The Saturday Sitdown...

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    XFL logo
  • Dan Pearson
    Dan Pearson

Have had the pleasure of playing golf many times with former Major League player and manager Hal Lanier over the last decade, and have always enjoyed his insight, retelling of baseball stories from the 1960s, and his opinion on the present state of game.

On the current mess with the Astros, Hal told me that stealing signals has been part of the game a long time and he was not just referring to a man on base peaking in at a catcher. He said when he was playing, it was well known that some teams kept a guy in the stands of the outfield with binoculars trying to get an edge. But he also said something that really caught my attention that had nothing to do with cheating.

“Sandy Koufax was not a mystery. He would always tip his pitches. For example, you could always tell when a fastball was coming by the way he breathed and shrugged his shoulders before he started his windup. The problem was you knew it was coming and you still couldn’t hit it.”….

Public Service Announcement: The next time you pop that bubble wrap to release stress, remember the air inside of those plastic bubbles came from China…

While I think there is a place for spring football in the United States, I still believe the XFL has the same major problem facing the NBA G-League, minor league baseball and hockey, and the Korn Ferry Tour in golf – namely the athletes are simply not playing in the top league of their sport. Fans are not ignorant. They know that there’s a reason these athletes are playing in the XFL and not the NFL. While competing head to head with the NFL for top talent would be suicide, I do see one area where the XFL has a chance to capture a lot more attention and that’s by signing and playing top level college talent before they are eligible for the NFL Draft.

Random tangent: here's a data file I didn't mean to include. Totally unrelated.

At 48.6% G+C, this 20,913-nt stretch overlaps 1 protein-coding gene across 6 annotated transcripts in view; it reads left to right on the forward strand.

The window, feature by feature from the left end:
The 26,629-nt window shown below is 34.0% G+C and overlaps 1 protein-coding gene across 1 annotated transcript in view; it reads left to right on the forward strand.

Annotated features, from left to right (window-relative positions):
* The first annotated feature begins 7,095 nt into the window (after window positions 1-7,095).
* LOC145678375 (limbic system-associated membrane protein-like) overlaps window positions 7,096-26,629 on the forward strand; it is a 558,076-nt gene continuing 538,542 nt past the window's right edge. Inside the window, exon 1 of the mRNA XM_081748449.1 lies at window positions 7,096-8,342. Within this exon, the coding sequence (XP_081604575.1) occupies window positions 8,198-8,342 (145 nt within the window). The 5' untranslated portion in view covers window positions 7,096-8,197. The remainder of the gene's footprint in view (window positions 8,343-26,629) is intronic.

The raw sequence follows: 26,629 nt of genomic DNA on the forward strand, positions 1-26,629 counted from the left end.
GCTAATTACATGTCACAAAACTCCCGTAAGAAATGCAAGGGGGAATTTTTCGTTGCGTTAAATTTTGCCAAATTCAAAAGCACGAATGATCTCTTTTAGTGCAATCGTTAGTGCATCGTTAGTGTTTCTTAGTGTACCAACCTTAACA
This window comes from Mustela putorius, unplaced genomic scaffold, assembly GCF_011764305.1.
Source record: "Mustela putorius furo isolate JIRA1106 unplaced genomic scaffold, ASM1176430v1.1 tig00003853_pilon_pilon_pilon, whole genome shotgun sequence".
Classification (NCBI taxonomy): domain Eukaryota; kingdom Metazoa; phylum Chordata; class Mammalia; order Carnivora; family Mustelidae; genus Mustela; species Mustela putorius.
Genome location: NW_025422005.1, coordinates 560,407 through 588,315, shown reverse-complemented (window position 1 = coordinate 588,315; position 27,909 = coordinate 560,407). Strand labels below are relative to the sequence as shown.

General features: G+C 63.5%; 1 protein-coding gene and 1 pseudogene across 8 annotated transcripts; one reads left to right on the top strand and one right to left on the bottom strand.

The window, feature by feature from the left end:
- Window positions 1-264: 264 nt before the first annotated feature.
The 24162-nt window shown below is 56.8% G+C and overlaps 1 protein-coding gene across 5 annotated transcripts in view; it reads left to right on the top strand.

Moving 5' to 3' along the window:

For example, if the XFL had offered Clemson quarterback Trevor Lawrence a million or two to play this spring, I think it would have created tremendous interest in the league. And while Lawrence said he had no interest, I have to believe there is a lot of top college talent whose sole goal is to play professional football, who might say yes to getting paid to play as they prepare for the NFL Draft….

Funny saying on T-shirt spotted on street: “People Who Tolerate Me on a Daily Basis…Now Those Are the Real Heroes”….

Did you see Commissioner Rob Manfred’s plan for expanding and changing the baseball playoff format? Playoff teams would go from five to seven in each league.

The division winner with the best record in each league would get a bye in the wild card round and would automatically advance to the division series. The other six teams would play a best-of-three wild card round. What really makes this plan interesting is the non-bye team with the best record would get to select its first round opponent. Let’s say Tampa Bay had the second best record, and let’s say the Cleveland Indians has the worst record of wild card teams.

Under normal seeding, they would play each other in the wild card round. But what if Cleveland is a bad matchup for Tampa Bay and beat the Rays 9 of 12 times in the regular season? Under Manfred’s plan, Tampa Bay could elect to play either of the other two wild card qualifiers. While that aspect is radical, I like the idea of the wild card going to a bestof-three format.

I never liked a onegame sudden death format of the wild card game, as I never believed baseball was meant to be a one-and-done sport. As a reward for either winning your division or having the best wild card record, those teams will host all three games of the wild card round…

A favorite presidential quote from George W. Bush to ponder during this election cycle….“To those of you who received honors, awards, and distinctions, I say, ‘Well done.’ And to the C students, I say you, too, can be president of the United States”…

Bringing the heat. Major League Baseball and Stat Cast recently released their list of the hardest throwing rotations in baseball.

The methodology they used was taking the projected five starters and dividing their average fastball for each start. The Tampa Bay Rays were ranked as the hardest throwing staff, with their five starters possessing an average fastball of 94.9 mph (led by Tyler Glasnow’s 96.5 average). The Yankees (94.4), led by Gerrit Cole (97.1), were second on the list and the Mets (94.4) were third, led by Noah Syndergaard (97.6). Ten teams had staffs with average fastballs topping 93.4 mph.

Baseball has always had hard throwers, it’s a different game today. The big thing is all the starters are over 90 and most of the bullpens, especially the closers, are that way too”…

Y’all have a great week.